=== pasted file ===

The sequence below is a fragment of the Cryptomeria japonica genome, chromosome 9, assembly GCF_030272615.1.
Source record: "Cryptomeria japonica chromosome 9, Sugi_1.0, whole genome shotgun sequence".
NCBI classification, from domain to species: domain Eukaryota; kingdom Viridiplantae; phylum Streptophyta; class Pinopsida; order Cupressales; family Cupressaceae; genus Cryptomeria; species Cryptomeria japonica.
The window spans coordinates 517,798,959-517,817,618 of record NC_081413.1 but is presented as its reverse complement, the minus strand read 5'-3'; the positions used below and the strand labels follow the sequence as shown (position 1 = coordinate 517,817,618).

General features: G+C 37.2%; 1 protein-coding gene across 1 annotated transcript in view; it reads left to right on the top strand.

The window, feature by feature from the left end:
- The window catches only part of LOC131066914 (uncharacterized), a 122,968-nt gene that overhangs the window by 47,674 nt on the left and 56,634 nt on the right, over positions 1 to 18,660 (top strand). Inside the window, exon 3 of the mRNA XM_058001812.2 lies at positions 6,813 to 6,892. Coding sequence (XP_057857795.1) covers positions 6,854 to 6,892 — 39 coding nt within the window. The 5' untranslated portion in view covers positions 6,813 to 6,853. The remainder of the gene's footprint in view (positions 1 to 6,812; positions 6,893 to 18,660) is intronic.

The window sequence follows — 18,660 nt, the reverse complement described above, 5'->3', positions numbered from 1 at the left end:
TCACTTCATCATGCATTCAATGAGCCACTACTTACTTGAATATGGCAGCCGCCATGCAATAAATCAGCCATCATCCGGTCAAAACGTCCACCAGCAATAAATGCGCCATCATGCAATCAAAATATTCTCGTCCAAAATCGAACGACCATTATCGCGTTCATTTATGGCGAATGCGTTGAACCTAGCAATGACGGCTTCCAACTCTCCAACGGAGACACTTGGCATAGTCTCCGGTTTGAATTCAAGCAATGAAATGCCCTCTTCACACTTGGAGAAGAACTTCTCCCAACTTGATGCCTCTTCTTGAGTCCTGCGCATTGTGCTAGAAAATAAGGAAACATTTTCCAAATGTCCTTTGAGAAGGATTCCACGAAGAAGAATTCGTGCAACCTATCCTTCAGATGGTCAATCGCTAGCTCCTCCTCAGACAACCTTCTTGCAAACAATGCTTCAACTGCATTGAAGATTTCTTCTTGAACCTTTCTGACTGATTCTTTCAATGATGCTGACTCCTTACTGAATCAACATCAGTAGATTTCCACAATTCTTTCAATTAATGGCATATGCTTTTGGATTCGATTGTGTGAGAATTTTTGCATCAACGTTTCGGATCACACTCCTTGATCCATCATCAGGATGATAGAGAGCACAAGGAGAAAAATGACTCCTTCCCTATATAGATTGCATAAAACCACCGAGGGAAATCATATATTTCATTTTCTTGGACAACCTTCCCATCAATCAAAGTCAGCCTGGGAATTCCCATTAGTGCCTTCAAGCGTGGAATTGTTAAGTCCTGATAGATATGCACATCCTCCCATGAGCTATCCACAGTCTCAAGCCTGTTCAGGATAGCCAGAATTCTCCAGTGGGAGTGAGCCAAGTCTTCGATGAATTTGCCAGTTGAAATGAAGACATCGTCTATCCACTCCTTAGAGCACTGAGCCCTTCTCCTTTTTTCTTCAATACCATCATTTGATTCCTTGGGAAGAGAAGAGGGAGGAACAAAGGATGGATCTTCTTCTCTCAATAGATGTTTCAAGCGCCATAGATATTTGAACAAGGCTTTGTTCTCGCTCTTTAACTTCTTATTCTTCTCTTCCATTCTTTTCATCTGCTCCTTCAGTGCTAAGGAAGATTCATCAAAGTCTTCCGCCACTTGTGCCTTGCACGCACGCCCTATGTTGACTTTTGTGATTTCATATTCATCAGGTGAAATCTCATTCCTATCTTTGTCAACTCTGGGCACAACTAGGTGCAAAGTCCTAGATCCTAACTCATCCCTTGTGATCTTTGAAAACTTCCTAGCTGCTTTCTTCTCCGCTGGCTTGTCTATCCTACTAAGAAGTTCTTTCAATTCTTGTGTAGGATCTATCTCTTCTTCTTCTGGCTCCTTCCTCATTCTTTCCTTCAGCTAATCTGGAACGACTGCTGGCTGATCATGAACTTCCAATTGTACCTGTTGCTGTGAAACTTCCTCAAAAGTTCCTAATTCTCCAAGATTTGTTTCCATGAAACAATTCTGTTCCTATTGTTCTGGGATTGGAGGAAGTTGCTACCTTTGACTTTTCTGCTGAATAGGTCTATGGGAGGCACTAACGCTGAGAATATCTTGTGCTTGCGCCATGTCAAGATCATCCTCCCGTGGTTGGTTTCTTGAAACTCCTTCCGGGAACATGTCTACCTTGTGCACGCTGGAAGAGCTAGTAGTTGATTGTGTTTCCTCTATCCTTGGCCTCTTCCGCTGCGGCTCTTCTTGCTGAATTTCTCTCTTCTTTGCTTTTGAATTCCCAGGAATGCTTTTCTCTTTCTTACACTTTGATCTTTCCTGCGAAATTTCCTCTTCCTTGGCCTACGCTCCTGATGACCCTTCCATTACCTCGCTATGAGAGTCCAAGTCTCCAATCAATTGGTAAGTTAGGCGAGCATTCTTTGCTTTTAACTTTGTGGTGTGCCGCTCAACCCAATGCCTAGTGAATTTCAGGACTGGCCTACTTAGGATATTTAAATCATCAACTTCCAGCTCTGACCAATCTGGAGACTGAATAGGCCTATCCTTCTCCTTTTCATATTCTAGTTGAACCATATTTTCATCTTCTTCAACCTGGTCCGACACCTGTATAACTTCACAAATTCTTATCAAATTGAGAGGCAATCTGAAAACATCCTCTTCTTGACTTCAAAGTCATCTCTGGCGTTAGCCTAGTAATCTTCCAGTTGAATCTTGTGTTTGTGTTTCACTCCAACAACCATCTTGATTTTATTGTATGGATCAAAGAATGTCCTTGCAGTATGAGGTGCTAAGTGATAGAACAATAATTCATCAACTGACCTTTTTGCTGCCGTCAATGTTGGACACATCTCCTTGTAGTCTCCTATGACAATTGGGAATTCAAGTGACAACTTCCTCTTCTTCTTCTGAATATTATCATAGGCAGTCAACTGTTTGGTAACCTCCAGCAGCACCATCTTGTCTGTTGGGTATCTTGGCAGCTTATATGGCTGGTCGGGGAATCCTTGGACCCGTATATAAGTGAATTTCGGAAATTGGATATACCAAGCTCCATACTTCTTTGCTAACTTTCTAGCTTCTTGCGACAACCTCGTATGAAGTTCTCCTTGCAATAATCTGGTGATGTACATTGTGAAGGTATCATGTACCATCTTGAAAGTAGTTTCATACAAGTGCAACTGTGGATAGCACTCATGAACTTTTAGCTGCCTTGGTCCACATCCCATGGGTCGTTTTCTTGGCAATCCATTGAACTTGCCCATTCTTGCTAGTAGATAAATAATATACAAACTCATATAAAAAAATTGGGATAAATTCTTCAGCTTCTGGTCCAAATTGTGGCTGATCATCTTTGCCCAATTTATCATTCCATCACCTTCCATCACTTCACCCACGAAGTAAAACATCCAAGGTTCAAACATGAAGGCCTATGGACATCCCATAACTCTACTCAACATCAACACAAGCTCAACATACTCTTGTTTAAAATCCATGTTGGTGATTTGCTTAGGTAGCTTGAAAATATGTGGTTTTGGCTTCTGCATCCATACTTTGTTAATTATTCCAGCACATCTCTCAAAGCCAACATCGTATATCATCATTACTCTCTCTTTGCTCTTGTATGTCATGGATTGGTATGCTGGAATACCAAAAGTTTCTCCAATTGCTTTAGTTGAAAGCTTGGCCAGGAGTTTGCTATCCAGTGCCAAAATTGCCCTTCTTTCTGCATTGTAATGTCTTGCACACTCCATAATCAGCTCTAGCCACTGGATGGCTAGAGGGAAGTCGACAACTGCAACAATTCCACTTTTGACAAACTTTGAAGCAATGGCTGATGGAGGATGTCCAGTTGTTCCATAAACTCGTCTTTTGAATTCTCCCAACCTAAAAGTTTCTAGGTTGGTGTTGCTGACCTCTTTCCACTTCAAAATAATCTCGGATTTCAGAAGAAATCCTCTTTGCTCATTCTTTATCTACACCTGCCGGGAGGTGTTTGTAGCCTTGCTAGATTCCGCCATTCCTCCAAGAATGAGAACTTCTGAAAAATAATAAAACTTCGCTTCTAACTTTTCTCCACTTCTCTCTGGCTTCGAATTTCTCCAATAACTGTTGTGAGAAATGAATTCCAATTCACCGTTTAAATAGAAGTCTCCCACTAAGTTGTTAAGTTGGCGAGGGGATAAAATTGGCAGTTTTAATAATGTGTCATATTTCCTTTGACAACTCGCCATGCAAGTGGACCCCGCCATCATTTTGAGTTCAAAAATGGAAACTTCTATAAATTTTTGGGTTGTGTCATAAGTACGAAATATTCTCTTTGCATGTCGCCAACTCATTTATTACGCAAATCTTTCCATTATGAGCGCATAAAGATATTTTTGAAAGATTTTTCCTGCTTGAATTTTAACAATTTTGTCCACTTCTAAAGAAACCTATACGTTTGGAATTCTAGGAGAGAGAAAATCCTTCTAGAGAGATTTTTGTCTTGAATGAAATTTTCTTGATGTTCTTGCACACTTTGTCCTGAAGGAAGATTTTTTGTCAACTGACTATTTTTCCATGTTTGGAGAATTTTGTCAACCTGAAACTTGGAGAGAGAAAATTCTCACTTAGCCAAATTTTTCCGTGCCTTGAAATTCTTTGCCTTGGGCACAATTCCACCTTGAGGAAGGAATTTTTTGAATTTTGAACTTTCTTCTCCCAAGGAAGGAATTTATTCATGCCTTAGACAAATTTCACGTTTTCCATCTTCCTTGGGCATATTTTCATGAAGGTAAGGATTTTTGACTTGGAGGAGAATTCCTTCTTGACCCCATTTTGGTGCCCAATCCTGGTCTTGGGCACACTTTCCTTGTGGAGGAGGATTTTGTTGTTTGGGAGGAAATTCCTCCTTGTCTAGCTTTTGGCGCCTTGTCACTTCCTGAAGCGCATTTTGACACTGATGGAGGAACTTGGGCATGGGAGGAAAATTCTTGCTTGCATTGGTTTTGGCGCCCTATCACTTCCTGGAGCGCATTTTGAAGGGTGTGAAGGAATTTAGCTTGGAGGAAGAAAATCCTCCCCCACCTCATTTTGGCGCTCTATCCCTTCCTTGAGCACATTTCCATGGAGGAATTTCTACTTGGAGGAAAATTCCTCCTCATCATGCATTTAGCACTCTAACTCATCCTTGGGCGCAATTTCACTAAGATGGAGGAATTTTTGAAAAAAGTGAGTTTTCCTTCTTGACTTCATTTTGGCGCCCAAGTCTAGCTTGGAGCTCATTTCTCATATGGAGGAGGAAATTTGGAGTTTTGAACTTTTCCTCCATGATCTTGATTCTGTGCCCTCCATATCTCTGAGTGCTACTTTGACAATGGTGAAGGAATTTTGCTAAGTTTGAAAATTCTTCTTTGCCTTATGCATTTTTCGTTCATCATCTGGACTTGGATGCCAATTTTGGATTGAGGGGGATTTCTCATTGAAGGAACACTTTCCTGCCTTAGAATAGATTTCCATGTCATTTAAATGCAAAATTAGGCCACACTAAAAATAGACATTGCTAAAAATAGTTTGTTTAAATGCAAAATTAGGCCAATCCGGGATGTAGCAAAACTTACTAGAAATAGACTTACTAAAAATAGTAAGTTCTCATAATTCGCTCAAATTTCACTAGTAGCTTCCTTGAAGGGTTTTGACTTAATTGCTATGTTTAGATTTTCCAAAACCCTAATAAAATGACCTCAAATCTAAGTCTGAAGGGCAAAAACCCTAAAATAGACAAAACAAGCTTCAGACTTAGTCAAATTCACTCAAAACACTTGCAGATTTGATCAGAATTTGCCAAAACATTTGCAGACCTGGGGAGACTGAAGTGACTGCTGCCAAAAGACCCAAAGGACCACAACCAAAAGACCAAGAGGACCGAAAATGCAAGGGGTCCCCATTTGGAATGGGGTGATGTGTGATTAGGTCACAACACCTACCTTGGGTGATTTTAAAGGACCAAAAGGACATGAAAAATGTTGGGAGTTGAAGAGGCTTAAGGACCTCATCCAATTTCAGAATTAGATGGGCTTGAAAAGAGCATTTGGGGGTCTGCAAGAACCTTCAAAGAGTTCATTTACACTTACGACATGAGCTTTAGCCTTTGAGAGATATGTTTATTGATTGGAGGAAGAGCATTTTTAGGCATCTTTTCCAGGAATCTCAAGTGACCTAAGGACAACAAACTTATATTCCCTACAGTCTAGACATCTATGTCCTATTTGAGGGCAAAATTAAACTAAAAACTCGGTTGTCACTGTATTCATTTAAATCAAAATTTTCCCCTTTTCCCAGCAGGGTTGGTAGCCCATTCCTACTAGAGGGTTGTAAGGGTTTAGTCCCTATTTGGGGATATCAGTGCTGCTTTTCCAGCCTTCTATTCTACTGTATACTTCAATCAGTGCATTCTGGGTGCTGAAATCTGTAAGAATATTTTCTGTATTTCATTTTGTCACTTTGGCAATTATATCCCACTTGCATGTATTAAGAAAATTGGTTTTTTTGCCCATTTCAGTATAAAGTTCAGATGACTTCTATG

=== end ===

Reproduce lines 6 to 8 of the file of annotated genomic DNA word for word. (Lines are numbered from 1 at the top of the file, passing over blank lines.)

The window, feature by feature from the left end:
- The window catches only part of LOC131066914 (uncharacterized), a 122,968-nt gene that overhangs the window by 47,674 nt on the left and 56,634 nt on the right, over positions 1 to 18,660 (top strand). Inside the window, exon 3 of the mRNA XM_058001812.2 lies at positions 6,813 to 6,892. Coding sequence (XP_057857795.1) covers positions 6,854 to 6,892 — 39 coding nt within the window. The 5' untranslated portion in view covers positions 6,813 to 6,853. The remainder of the gene's footprint in view (positions 1 to 6,812; positions 6,893 to 18,660) is intronic.

The window sequence follows — 18,660 nt, the reverse complement described above, 5'->3', positions numbered from 1 at the left end: